As an endurance athlete, you are likely no stranger to joint pain.
Runners, cyclists, triathletes, and any other athlete (from weekend warriors to highly trained pros) who engage in high-impact, repetitive motion sports often experience joint pain.
Especially as they age. Endurance athletes over the age of 35 are particularly susceptible to joint pain due to natural causes. (COSCA)
This is significant because many endurance enthusiasts are in the master class of athletes over 40. Therefore we can assume that the majority of endurance athletes are either already struggling with joint pain or are at risk in the future.
There are a few supplements and ingredients that have been proven to improve joint health, and hyaluronic acid is one of them.
Hyaluronic acid is a jack of all trades. It’s found in your skin and appears to have some part to play in cell division and movement. Because of how it interacts with epithelial tissue, hyaluronic acid is a main ingredient in “wrinkle-reducing” lotions.
It’s also widely used in eye surgeries to replace any fluids lost during procedures.
But most importantly, hyaluronic acid is found in synovial joints.
These include joints like your knees, hips, wrists, and shoulders. Here, it acts as a lubricant, helping your joints articulate without causing friction.
Hyaluronic acid also protects and coats the cells of joint cartilage.
Hyaluronic acid is found in synovial fluid, which is a viscous solution that protects bone and cartilage in the joint from rubbing against each other.
Basically, it’s bike chain lube for your bones.
Exercise promotes normal degradation of hyaluronic acid causing several diseases related to joints. (Tamer)
Because of hyaluronic acid’s incredible ability to retain moisture, it’s had a profound impact on the cosmetic industry. An added benefit of your joint health supplement could be reduced wrinkles. (Oe, M. et al.)
Hyaluronic acid has been shown to regenerate bone tissue, although this does require a topical application. However, hyaluronic acid may help dentists keep our mouths cavity-free. (Cai, Z., et al)
Taking hyaluronic acid as a capsule could reduce friction in joints, and therefore reduce pain. Regularly taking hyaluronic acid may help athletes reduce pain in critical areas like the knees, hips, wrists, and shoulders.
While a lot of research has been done on hyaluronic acid, only a portion of it concerns hyaluronic acid and joint health.
Still less has been performed on healthy individuals, and instead usually involves patients suffering from osteoarthritis. And even less research has been done on hyaluronic acid when ingested orally.
This means two things:
Let’s take a look at what we do know.
Researchers are confident that hyaluronic acid reduces joint pain in knees.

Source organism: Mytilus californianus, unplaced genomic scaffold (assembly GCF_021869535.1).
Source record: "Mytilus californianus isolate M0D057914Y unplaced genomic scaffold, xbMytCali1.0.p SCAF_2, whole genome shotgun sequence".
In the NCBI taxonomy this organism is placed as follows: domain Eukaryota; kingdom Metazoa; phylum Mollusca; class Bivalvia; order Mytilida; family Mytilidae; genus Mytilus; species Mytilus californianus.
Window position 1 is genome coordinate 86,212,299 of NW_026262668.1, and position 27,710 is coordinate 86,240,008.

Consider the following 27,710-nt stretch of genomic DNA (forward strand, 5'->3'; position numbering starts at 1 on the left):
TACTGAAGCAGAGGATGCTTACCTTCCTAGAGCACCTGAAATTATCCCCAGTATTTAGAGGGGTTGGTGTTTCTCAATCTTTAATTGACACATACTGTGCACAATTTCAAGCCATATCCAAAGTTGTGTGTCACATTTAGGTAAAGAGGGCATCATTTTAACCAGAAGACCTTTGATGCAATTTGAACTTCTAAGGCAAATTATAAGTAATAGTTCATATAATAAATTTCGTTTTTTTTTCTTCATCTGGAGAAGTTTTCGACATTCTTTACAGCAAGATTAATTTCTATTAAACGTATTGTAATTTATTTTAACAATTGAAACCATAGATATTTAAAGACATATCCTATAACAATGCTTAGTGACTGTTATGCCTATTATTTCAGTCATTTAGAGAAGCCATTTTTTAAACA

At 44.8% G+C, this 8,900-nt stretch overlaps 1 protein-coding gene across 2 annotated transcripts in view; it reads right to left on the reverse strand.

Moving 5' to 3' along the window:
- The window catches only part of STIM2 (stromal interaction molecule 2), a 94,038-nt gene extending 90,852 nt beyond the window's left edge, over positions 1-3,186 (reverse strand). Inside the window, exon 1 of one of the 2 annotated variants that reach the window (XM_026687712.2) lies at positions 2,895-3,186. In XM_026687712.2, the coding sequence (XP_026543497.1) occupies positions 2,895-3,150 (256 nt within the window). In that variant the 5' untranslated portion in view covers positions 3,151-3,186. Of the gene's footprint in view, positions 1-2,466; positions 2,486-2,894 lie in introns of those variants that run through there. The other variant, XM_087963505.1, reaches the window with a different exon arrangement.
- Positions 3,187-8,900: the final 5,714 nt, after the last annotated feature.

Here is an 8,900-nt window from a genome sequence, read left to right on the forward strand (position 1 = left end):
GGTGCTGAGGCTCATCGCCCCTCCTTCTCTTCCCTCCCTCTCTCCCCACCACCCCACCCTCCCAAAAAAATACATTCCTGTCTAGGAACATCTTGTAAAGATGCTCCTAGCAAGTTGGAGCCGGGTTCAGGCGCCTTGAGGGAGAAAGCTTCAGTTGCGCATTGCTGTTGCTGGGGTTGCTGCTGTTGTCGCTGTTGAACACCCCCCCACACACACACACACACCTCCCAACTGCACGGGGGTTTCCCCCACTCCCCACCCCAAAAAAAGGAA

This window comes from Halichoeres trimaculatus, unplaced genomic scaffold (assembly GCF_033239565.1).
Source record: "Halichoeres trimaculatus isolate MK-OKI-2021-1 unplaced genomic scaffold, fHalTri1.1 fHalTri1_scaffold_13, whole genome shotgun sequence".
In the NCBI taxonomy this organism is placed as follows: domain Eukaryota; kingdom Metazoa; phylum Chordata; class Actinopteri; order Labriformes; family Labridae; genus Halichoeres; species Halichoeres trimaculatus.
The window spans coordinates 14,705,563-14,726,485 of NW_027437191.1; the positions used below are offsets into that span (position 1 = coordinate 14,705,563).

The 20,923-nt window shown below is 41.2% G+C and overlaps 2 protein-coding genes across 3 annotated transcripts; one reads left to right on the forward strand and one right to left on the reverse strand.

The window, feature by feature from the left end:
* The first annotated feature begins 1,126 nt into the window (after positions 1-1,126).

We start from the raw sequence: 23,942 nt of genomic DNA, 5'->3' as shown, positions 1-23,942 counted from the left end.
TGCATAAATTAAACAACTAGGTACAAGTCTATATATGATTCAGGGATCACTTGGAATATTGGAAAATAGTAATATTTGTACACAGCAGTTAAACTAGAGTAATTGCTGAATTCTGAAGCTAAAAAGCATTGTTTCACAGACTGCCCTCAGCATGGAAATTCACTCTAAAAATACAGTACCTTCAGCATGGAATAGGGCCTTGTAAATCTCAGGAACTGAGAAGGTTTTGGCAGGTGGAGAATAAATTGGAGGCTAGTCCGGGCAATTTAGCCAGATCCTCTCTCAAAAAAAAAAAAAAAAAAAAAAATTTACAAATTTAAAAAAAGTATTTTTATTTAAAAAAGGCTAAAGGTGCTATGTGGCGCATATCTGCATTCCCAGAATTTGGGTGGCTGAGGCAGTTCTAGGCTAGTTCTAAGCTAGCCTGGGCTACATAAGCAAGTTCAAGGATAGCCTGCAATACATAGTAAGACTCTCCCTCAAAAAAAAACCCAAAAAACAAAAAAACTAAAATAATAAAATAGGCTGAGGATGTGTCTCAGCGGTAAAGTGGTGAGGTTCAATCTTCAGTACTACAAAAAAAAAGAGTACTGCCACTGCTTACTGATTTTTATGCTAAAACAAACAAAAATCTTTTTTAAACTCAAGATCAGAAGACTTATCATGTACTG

Doctors regularly prescribe a hyaluronic acid injection to osteoarthritic patients who haven’t been able to manage their pain with NSAIDs. It is now an established practice for reducing knee pain and can be effective for a few months.
Of course, this is a painful, time-consuming, and inconvenient procedure. What’s more, it’s really only an option for those who are in enough pain to warrant the injections.
There is a big incentive to find an alternative to injections, and as such, researchers are looking into its efficacy when ingested orally.
Oral ingestion of hyaluronic acid has been proven to mildly reduce pain.
A review that analyzed data from 13 randomized, double-blinded, placebo-controlled trials found that hyaluronic acid helped treat symptoms “associated with synovitis, and particularly, knee pain, relief of synovial effusion or inflammation, and improvement of muscular knee strength.” (Oe M, et al.)
The researchers concluded that hyaluronic acid (HA) is a safe way to reduce mild knee pain
Stating, “HA as a dietary supplement exhibits mild efficacy and no side effects. By utilizing these characteristics, HA dietary supplements provide at least some possibility for the treatment and prevention of serious conditions in patients with OA exhibiting mild knee pain.” (Oe M, et al.)
Another placebo-controlled study evaluated chronic pain levels in 72 participants found that pain levels decreased after ingesting hyaluronic acid.
Not only did participants report less pain, but they took less pain medication than the placebo.
Researchers reported, “The pain reduction during the initial 2 weeks was associated with significant reduction in the use of pain medication (P<.05). Consumption of an oral liquid formula containing high-molecular-weight hyaluronan was associated with relief of chronic pain.” (Jensen)
Many other studies reported mild improvements to pain in osteoarthritic patients after taking hyaluronic acid orally.
For joint health, try a dose between 60 to 200 mg once daily with a meal.
For best results, take daily. Time of day does not matter.
Hyaluronic acid is safe! There are no known adverse side effects to taking hyaluronic acid.
There are no known adverse interactions between hyaluronic acid and other compounds.
You can find an oral dose of hyaluronic acid as a supplement in your local health food store.
However, because of the mild effects of hyaluronic acid, it’s much better when added to a comprehensive joint supplement. You can find hyaluronic acid dosed at 100 mg in JointElite.
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